Global Risk Governance Programme, Public Law Department
Annette Hubschle is the African and wildlife trafficking lead on the European Research Council-funded TRANSFORM project, short for Trafficking transformations: objects as agents in transnational criminal networks. Trafficking represents serious transnational crime which challenges our physical, social, economic security. Existing policy is ineffective at reducing the flow of many illicit commodities.
Several southern African countries have implemented community-focused conservation management approaches with varying levels of success. Community-based approaches are recognised as requiring long-term commitment and resources through genuine partnerships between local people and protected areas (PAs). The World Wide Fund for Nature (WWF) South Africa Khetha programme, supported by the United States Agency for International Development (USAID), embarked on a research project to better understand the relationship between local people and PAs, test perceptions and find leverage points for enhancing neighbourly relations. A second line of inquiry looked into perceptions of safety and security of local communities living in the research area, within the context of high levels of illegal wildlife trade (IWT) taking place in the landscape.
Immediate kangaroo mother care, which involves skin-to-skin contact with the mother and exclusive breastfeeding, started as soon as a preterm or low birthweight baby is born, dramatically improves survival. This has now been shown to be vastly superior to separation (incubators) in terms of survival of low birth weight neonates. Dr. Barak Morgan, a GRG member, was part of the team of researchers who took part in this clinical trial, results of which are published in New England Journal of Medicine.
Annette Hübschle and Sophie Rathmell wrote an Op-Ed, in the Daily Maverick, "Our Burning Planet" section, on 3 June 2021. They write, "Our objection is coupled with a plea to employ the precautionary principle to protect the largest cross-border elephant herd from the harmful actions linked not only to seismic surveying but also from the ongoing exploratory oil and gas drilling in Namibia."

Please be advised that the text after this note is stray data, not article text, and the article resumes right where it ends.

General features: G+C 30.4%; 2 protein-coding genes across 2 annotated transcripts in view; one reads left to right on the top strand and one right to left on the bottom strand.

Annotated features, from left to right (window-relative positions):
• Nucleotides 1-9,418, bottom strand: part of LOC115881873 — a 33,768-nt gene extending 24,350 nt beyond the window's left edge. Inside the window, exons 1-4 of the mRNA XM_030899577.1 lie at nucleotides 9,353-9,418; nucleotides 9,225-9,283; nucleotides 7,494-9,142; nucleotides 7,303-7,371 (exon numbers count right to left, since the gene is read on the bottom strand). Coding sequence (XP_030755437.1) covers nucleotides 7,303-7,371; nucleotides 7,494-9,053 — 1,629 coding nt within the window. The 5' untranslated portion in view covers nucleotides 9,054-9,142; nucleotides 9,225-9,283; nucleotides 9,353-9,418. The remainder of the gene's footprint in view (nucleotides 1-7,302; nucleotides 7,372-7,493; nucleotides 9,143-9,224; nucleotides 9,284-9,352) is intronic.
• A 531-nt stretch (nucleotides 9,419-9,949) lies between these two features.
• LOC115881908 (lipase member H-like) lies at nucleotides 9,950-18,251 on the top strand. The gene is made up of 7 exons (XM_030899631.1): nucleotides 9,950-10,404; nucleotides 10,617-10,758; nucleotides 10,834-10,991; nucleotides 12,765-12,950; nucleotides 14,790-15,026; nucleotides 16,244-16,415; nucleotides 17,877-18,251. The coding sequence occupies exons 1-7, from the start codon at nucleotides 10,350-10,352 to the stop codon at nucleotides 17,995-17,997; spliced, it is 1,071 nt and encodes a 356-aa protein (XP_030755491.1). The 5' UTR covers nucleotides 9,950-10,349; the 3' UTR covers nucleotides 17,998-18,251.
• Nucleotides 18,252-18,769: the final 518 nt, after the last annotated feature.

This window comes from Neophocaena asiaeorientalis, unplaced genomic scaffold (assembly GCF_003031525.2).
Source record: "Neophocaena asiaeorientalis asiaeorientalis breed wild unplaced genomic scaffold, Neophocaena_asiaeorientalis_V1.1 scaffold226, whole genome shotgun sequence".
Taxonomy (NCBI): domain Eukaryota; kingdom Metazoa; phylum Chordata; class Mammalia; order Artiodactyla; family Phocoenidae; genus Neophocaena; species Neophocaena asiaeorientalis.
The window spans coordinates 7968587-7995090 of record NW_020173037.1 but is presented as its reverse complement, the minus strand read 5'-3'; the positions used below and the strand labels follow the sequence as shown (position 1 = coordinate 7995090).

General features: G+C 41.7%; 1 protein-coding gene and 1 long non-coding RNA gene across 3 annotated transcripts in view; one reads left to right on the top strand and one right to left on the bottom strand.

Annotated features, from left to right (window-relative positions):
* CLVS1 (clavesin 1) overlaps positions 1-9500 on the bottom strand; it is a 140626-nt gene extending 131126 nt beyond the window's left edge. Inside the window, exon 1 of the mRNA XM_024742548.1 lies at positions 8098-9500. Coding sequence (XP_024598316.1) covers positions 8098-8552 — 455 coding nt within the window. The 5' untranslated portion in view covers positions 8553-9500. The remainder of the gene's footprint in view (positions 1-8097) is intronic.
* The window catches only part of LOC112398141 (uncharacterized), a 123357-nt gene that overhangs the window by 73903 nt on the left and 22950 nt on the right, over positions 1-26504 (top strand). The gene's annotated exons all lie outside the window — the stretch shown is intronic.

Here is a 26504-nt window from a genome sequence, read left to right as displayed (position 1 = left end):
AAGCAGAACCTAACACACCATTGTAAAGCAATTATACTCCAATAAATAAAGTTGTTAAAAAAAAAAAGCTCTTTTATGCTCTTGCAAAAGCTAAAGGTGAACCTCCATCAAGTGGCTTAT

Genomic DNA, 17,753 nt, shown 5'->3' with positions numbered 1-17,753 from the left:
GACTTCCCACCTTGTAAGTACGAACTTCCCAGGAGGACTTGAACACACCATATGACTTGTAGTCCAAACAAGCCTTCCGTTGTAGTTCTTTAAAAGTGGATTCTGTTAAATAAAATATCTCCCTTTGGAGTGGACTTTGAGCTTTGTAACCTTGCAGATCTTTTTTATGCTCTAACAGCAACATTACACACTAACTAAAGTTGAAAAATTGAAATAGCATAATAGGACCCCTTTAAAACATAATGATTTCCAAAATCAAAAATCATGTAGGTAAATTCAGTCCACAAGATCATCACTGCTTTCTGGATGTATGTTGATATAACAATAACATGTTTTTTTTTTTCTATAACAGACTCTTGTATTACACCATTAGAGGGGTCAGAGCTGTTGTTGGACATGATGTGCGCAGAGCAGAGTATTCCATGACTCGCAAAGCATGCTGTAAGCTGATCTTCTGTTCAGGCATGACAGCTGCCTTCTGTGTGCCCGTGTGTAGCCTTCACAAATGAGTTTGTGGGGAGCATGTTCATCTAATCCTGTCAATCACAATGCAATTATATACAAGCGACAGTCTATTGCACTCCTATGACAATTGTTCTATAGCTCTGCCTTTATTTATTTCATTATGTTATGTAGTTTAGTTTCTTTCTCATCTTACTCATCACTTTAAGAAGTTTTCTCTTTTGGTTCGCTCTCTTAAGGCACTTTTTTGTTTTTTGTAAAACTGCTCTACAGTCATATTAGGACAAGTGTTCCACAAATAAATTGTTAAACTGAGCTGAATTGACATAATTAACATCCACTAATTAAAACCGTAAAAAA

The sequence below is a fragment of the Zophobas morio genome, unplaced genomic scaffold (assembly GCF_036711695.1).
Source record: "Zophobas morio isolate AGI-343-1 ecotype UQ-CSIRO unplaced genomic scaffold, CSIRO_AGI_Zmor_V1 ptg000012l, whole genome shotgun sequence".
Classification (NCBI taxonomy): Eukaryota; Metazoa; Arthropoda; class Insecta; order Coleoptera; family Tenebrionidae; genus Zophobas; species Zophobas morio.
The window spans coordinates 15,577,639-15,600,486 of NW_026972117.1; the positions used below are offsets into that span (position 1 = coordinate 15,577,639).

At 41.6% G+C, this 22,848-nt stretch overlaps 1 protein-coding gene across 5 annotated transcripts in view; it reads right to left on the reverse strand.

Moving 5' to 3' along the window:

Canadian oil and gas company ReconAfrica has submitted an application for an environmental clearance certificate to Namibia’s environmental commissioner to conduct 2D seismic surveys in the northeastern Kavango regions.
'Policing Dreams' was the title of the talk given by Prof. Clifford Shearing on Wednesday 24th March, as part of the Scottish Centre for Crime and Justice Research (SCCJR) Seminar Series. The University of Glasgow.
Criminology and Climate: Insurance, Finance and the Regulation of Harmscapes. a new book edited by Liam Phelan, Cameron Holley and Clifford Shearing, explores the role of the insurance industry in contributing to, and responding to, the harms that climate change has brought and will bring either directly or indirectly. The Anthropocene signifies a new role for humankind: we are the only species that has become a driving force in the planetary system. What might criminology be in the Anthropocene? What does the Anthropocene suggest for future theory and practice of criminology? Criminology and Climate, as part of Routledge’s Criminology at the Edge Series, seeks to contribute to this research agenda by exploring differing vantage points relevant to thinking within criminology.
For a distance of some 150km, Canadian company ReconAfrica’s oil and gas prospecting concessions border the Kavango River, a crucial source of water in a semi-arid area and the lifeline for one of Africa’s greatest concentrations of wild species in the Okavango Delta into which it discharges.
Participants of this event will get an exclusive sneak preview into the new E4J Module on Sustainable Livelihoods and Community Involvement in Preventing and Combating Wildlife, Forest and Fisheries Crime.
Dr. Annette Hübschle will draw upon material from the E4J University Module Series on Wildlife Crime and apply it in an interactive classroom-style setting. This session will share insights and ideas on how to teach on the role that local communities play in preventing and combating wildlife crime. While this event is inspired by cases from Namibia, it will provide global insights.
An article in the National Geographic by Jeffrey Barbee and Laurel Neme outlines the dangers of fracking in the Okavango region and its effect on wildlife in the area. "Hundreds of oil wells could come to cover a huge expanse in Namibia and Botswana, in what has been called possibly the 'largest oil play of the decade.' ”
Annette Hübschle, a Namibian-raised environmental social scientist and senior research fellow with the Global Risk Governance Programme at the University of Cape Town, in South Africa quoted in the article said "This is one of the worst forms of land theft and neocolonial resource extraction.”
A Canadian oil and gas exploration company, ReconAfrica, says it has the go-ahead to frack in some of Africa's most sensitive environmental areas, including the Namibian headwaters of the Okavango Delta and the Tsodilo Hills, a World Heritage Site in Botswana. But they may have jumped the EIA gun. The drilling location sits along the banks of the Kavango River, straddling the border betweeen Namibia and Botswana, inside the newly proclaimed Kavango-Zambezi Transfrontier Conservation Area, the KAZA TFCA.
Dr Julie Goodness is a Postdoctoral Research Fellow in the Global Risk Governance programme's Art of Resilience project, Julie’s current research examines how security professionals in urban areas utilise the concept of resilience in relation to recovery from climate change events, with a focus on Hurricane Harvey (2017) in Houston, Texas, USA.
Broadly, Julie is interested in the dynamics of urban social-ecological systems, with applications to management and governance for sustainability. Read more>>>